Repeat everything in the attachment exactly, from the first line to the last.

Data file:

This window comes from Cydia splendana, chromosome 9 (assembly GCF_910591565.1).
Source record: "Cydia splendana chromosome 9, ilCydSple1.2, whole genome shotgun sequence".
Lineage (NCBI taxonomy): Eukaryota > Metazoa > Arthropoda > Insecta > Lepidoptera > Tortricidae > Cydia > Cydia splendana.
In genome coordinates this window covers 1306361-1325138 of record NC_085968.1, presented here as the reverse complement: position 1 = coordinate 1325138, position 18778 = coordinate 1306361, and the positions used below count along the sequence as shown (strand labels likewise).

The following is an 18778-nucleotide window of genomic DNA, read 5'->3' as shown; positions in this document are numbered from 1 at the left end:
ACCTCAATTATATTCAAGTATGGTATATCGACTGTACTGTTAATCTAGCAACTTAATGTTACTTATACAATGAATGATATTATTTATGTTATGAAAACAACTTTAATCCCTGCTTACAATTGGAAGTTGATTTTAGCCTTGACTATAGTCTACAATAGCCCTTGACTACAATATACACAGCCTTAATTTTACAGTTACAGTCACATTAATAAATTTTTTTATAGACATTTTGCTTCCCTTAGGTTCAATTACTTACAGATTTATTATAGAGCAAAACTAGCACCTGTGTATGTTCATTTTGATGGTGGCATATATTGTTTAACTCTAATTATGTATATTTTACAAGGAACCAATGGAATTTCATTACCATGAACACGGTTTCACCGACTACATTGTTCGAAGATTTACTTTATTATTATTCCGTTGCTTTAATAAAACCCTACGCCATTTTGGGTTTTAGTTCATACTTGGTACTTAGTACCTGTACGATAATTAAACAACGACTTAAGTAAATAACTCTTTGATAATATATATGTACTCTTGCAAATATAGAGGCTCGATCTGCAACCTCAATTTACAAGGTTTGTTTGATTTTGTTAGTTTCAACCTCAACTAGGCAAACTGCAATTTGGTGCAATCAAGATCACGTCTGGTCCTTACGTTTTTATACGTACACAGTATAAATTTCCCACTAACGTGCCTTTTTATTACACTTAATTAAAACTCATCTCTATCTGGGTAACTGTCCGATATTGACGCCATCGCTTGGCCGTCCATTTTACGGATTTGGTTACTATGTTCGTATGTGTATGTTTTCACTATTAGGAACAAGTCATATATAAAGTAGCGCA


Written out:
This window comes from Cydia splendana, chromosome 9 (assembly GCF_910591565.1).
Source record: "Cydia splendana chromosome 9, ilCydSple1.2, whole genome shotgun sequence".
Lineage (NCBI taxonomy): Eukaryota > Metazoa > Arthropoda > Insecta > Lepidoptera > Tortricidae > Cydia > Cydia splendana.
In genome coordinates this window covers 1306361-1325138 of record NC_085968.1, presented here as the reverse complement: position 1 = coordinate 1325138, position 18778 = coordinate 1306361, and the positions used below count along the sequence as shown (strand labels likewise).

The following is an 18778-nucleotide window of genomic DNA, read 5'->3' as shown; positions in this document are numbered from 1 at the left end:
ACCTCAATTATATTCAAGTATGGTATATCGACTGTACTGTTAATCTAGCAACTTAATGTTACTTATACAATGAATGATATTATTTATGTTATGAAAACAACTTTAATCCCTGCTTACAATTGGAAGTTGATTTTAGCCTTGACTATAGTCTACAATAGCCCTTGACTACAATATACACAGCCTTAATTTTACAGTTACAGTCACATTAATAAATTTTTTTATAGACATTTTGCTTCCCTTAGGTTCAATTACTTACAGATTTATTATAGAGCAAAACTAGCACCTGTGTATGTTCATTTTGATGGTGGCATATATTGTTTAACTCTAATTATGTATATTTTACAAGGAACCAATGGAATTTCATTACCATGAACACGGTTTCACCGACTACATTGTTCGAAGATTTACTTTATTATTATTCCGTTGCTTTAATAAAACCCTACGCCATTTTGGGTTTTAGTTCATACTTGGTACTTAGTACCTGTACGATAATTAAACAACGACTTAAGTAAATAACTCTTTGATAATATATATGTACTCTTGCAAATATAGAGGCTCGATCTGCAACCTCAATTTACAAGGTTTGTTTGATTTTGTTAGTTTCAACCTCAACTAGGCAAACTGCAATTTGGTGCAATCAAGATCACGTCTGGTCCTTACGTTTTTATACGTACACAGTATAAATTTCCCACTAACGTGCCTTTTTATTACACTTAATTAAAACTCATCTCTATCTGGGTAACTGTCCGATATTGACGCCATCGCTTGGCCGTCCATTTTACGGATTTGGTTACTATGTTCGTATGTGTATGTTTTCACTATTAGGAACAAGTCATATATAAAGTAGCGCA